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Original Research ARTICLE Provisionally accepted The full-text will be published soon. Notify me

Front. Psychol. | doi: 10.3389/fpsyg.2019.01939

Emotional intelligence (EI) training adapted to the international preparation constraints in rugby: Influence of EI trainer status on EI training effectiveness

  • 1Psy-DREPI (EA7458), Université Bourgogne Franche-Comté, France
  • 2Sport Psychology Department, Fédération Française de Rugby, France
  • 3German Sport University Cologne, Germany
  • 4EA4260 Centre d'Études Sport et Actions Motrices, Normandie Université, France
  • 5Université Claude Bernard Lyon 1, France
  • 6Laboratoire CETAPS, Université de Rouen, France
  • 7Laboratoire de Psychologie, Dynamiques Relationnelles Et Processus Identitaires, Université de Bourgogne, France

Given the positive influence of Emotional intelligence (EI) on sports performance, particular attention should be paid on how to improve it. Following promising results, previous research concluding that it was possible to improve EI via specific training programs also raised considerable debates. Indeed, previous EI training programs were very time consuming for participants. This lessens consequently their suitability with the schedule constraints of elite sport. While, in absence of sport psychologists, numerous coaches or physiologists try to work with players to improve their emotional competences, the aim of this study was to investigate the effectiveness of EI training programs fitting the schedule constraints of elite team sports, provided by three different EI trainers: the team’s coach, the team’s physiotherapist, and an expert in sport psychology. Young elite rugby union players (N=96) participated in this study. Based on schedule constraints imposed by the head coach of the French u18 rugby union national team, the program consisted in three 1hr group-based EI training sessions occuring the last three days before a game (1 per day). Linear Mixed Effects models showed that despite the constraining organizational challenge imposed by the coach, the intervention helped the players to increase some emotional competences at the trait level. Furthermore, a pairwise analysis showed that the type of emotional competencies developed depended on the status of the EI trainers. These findings highlight the suitability of a group-based approach in the training-week structure. They also point the way to EI improvement in a short period of time. Moreover, the specific influences of the EI trainer’s status on players’ EI development invite coaches and researchers to jointly combine their efforts in order to increase the EI training opportunities and to maximize the effects of their interventions. Together, these preliminary results provide first evidence facilitating the integration of such work in the preparation periods during international seasons.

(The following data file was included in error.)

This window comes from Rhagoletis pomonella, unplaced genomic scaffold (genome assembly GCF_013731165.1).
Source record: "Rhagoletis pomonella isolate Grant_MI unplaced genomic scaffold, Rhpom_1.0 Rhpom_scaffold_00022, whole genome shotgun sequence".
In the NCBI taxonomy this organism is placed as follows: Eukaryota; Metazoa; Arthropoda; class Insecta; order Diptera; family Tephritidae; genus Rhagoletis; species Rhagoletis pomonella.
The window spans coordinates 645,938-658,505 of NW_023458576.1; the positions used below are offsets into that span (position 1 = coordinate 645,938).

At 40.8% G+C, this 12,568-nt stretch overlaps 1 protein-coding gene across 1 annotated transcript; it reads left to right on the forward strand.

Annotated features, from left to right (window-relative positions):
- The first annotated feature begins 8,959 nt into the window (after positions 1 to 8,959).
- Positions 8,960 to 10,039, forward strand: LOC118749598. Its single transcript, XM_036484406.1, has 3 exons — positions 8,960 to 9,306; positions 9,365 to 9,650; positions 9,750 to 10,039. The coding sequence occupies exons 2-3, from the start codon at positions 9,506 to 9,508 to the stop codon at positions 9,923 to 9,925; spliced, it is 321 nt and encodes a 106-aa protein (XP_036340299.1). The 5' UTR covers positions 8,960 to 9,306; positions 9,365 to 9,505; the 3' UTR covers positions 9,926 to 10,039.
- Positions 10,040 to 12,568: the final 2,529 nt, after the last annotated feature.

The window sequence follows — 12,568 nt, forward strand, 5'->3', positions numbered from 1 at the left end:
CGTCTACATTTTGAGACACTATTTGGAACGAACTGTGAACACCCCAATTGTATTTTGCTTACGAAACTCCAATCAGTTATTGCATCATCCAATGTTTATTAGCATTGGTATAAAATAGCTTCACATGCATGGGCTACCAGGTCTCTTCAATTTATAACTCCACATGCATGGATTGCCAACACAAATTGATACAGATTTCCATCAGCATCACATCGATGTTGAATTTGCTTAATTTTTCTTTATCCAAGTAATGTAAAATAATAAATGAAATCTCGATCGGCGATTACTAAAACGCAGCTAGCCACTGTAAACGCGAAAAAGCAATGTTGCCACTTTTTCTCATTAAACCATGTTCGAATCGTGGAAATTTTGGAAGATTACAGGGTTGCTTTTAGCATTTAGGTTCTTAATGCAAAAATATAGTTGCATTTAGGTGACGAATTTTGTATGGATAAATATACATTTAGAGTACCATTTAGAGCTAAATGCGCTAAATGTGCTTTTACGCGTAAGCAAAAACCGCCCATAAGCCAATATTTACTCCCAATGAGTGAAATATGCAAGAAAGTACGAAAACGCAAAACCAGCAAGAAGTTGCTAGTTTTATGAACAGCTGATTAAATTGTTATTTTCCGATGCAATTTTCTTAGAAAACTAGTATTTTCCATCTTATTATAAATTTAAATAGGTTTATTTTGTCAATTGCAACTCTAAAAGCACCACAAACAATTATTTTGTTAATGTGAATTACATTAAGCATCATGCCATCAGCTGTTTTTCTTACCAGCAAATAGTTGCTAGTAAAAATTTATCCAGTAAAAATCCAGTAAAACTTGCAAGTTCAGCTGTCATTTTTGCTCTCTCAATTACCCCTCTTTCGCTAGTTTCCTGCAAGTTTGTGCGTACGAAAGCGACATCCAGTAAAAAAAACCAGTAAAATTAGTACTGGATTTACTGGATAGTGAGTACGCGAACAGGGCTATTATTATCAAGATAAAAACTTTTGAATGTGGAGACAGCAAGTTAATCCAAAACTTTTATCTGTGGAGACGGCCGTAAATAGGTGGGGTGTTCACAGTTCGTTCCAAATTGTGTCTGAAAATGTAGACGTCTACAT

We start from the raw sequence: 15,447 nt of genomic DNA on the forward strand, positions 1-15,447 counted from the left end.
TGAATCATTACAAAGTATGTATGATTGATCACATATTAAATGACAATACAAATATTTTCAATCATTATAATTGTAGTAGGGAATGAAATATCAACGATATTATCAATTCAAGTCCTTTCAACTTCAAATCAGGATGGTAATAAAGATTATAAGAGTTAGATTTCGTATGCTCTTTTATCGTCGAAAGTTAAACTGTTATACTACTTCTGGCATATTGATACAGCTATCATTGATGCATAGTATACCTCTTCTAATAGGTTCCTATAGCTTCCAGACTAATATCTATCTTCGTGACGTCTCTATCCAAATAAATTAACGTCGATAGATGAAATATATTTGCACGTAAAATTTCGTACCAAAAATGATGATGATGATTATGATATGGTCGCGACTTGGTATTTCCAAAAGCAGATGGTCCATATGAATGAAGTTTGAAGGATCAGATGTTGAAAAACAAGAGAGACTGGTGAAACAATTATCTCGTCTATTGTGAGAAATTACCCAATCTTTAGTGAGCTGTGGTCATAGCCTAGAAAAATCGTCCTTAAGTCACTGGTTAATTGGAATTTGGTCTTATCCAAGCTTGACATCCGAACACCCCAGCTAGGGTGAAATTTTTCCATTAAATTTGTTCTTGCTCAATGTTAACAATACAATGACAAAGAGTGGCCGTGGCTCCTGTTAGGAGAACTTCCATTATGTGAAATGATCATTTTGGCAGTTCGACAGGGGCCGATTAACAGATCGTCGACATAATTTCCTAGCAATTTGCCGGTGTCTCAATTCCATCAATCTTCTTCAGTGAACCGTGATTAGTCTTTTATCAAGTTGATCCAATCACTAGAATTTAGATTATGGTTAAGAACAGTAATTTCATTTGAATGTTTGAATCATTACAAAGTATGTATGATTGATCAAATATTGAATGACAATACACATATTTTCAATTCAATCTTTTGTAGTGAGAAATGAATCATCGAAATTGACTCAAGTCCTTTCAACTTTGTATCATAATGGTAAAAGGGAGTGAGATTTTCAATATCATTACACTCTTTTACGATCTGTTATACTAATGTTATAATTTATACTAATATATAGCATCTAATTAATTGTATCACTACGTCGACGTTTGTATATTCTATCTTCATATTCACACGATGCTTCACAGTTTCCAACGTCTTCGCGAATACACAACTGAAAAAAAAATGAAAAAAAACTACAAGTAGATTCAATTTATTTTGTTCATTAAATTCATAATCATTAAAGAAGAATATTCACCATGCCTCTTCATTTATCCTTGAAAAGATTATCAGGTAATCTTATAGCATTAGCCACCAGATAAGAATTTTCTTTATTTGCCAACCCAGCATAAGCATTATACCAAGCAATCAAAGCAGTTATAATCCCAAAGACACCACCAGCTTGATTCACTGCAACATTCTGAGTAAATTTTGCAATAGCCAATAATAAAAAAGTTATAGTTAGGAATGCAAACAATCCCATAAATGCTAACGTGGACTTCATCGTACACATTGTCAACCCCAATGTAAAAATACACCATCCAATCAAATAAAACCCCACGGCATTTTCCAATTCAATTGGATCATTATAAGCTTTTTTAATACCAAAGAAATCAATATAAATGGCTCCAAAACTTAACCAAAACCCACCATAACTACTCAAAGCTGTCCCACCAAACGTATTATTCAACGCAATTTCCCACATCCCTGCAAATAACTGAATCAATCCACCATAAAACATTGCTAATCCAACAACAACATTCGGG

Keywords: Emotional intelligence (El), training, Coaching (performance), team sports, Rugby, performance, elite sport, Coach-Athlete Relationship

Received: 15 Apr 2019; Accepted: 07 Aug 2019.

Edited by:

Adam R. Nicholls, University of Hull, United Kingdom

Reviewed by:

John Toner, University of Hull, United Kingdom
Giovanni Messina, University of Foggia, Italy  

Copyright: © 2019 CAMPO, Laborde, Martinent, Louvet and Nicolas. This is an open-access article distributed under the terms of the Creative Commons Attribution License (CC BY). The use, distribution or reproduction in other forums is permitted, provided the original author(s) and the copyright owner(s) are credited and that the original publication in this journal is cited, in accordance with accepted academic practice. No use, distribution or reproduction is permitted which does not comply with these terms.

* Correspondence: Dr. Mickaël CAMPO, Université Bourgogne Franche-Comté, Psy-DREPI (EA7458), Besançon, France, mickael.campo@u-bourgogne.fr